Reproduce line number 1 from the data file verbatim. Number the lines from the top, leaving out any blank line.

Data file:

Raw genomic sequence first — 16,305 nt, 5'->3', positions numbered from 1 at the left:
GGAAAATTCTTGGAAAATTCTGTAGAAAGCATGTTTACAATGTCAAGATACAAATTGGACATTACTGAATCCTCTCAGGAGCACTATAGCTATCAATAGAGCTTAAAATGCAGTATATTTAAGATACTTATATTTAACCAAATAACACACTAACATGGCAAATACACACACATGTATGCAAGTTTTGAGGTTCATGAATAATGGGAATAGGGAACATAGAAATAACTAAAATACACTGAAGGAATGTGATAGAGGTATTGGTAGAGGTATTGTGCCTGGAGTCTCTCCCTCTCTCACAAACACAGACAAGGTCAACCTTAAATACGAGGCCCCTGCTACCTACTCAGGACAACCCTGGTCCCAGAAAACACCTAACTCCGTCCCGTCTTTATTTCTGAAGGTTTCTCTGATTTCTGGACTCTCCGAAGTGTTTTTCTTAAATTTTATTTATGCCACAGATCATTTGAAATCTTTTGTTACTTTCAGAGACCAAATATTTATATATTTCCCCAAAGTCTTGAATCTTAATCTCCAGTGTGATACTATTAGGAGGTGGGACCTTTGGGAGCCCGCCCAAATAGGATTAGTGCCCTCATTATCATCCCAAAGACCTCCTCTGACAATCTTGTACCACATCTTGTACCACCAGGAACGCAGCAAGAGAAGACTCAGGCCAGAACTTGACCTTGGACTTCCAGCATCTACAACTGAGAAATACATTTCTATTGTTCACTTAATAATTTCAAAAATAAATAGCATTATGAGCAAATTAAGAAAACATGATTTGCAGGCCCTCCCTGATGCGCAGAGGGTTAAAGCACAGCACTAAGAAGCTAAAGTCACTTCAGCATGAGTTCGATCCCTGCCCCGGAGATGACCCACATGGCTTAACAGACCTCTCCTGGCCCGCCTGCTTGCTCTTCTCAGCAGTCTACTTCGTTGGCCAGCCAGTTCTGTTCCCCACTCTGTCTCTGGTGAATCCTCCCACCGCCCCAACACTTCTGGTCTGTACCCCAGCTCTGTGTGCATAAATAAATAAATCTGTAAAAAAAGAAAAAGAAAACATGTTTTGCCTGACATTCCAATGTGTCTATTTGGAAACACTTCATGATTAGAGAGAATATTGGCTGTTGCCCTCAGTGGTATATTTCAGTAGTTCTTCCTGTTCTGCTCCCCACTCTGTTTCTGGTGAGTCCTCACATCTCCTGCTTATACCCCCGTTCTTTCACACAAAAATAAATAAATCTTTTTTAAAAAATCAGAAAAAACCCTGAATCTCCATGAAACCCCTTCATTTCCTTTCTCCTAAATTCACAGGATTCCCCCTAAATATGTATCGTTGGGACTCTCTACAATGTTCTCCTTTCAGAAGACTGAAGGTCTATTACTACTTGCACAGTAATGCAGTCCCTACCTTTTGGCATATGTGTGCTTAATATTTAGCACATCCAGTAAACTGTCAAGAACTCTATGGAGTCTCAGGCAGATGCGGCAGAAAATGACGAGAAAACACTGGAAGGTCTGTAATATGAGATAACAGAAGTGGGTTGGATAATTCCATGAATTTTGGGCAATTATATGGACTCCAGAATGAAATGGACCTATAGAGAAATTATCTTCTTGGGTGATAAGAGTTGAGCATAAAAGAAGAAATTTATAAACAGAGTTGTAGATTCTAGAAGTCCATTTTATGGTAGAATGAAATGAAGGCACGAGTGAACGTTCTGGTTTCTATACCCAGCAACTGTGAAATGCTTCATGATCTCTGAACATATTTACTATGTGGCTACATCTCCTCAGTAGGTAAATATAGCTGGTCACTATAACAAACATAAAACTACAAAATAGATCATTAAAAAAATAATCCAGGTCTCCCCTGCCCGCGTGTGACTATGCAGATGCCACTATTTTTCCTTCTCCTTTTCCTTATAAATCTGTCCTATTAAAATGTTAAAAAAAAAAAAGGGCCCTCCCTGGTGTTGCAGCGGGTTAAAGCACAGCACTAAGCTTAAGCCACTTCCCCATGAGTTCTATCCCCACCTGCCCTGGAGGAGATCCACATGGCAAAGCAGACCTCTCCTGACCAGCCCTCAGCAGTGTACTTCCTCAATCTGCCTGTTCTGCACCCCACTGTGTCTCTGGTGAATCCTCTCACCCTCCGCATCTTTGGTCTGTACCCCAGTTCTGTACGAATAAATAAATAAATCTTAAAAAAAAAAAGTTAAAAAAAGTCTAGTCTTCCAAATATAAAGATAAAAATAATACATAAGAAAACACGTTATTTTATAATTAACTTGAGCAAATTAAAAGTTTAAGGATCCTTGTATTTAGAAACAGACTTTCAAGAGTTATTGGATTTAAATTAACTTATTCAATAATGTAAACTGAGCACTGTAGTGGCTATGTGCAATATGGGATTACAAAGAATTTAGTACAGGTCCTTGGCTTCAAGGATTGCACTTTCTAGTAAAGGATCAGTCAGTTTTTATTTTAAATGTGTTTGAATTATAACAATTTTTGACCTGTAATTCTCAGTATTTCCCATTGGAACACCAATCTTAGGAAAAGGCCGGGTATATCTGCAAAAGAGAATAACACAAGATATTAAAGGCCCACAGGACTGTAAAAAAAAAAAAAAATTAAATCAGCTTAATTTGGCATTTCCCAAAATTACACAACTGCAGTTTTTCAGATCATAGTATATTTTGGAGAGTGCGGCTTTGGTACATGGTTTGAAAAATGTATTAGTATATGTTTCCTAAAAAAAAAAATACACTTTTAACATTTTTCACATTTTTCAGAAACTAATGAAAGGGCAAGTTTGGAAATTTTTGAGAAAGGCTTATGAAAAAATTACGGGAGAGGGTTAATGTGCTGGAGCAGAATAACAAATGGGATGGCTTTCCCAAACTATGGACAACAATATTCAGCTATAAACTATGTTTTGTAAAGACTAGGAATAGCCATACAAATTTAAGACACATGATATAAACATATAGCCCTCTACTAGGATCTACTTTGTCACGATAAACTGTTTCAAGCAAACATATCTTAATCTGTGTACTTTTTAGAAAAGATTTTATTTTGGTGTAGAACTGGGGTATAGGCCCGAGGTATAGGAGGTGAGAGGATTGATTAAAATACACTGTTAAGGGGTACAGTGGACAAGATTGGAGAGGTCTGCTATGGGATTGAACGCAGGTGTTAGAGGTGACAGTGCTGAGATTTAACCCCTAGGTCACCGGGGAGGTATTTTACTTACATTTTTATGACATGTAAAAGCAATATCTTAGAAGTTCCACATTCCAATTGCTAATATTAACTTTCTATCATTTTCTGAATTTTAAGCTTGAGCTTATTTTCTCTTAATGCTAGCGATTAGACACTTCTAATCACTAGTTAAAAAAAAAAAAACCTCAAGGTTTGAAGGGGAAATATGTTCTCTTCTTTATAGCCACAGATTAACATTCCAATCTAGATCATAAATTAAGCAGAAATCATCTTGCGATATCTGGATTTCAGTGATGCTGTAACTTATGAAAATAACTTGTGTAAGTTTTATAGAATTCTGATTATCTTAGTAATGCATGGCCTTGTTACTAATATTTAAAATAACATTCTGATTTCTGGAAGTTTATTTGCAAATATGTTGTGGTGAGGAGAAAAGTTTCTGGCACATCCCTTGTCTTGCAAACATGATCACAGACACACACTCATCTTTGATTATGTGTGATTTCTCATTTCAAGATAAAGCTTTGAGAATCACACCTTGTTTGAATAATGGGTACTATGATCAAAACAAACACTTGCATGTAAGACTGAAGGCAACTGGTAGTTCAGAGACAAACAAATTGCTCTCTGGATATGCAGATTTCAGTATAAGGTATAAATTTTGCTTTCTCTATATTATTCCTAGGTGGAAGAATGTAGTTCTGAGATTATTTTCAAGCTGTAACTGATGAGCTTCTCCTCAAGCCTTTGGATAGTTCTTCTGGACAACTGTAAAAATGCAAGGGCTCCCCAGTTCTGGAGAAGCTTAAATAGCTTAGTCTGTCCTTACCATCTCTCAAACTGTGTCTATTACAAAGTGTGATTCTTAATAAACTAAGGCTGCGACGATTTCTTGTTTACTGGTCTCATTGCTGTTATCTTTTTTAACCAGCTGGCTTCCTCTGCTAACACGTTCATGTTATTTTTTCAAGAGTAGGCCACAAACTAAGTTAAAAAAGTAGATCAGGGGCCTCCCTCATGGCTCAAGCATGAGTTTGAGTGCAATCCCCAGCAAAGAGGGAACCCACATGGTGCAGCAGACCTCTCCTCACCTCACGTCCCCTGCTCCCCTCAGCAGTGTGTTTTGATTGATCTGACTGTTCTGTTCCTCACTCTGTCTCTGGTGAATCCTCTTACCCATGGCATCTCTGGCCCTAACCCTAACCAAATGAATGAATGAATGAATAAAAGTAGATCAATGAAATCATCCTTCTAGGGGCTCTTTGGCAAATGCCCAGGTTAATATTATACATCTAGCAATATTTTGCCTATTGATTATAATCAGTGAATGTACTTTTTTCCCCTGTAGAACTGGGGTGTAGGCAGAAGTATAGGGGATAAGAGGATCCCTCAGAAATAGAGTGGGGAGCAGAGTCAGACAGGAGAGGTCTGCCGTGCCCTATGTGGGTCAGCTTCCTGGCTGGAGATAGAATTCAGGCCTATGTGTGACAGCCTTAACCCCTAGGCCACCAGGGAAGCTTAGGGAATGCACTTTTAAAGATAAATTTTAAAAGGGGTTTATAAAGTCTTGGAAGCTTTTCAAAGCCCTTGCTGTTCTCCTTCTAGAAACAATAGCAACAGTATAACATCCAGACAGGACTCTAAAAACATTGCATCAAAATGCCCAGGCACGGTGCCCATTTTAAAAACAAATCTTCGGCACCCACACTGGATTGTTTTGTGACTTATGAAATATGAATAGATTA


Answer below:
Raw genomic sequence first — 16,305 nt, 5'->3', positions numbered from 1 at the left: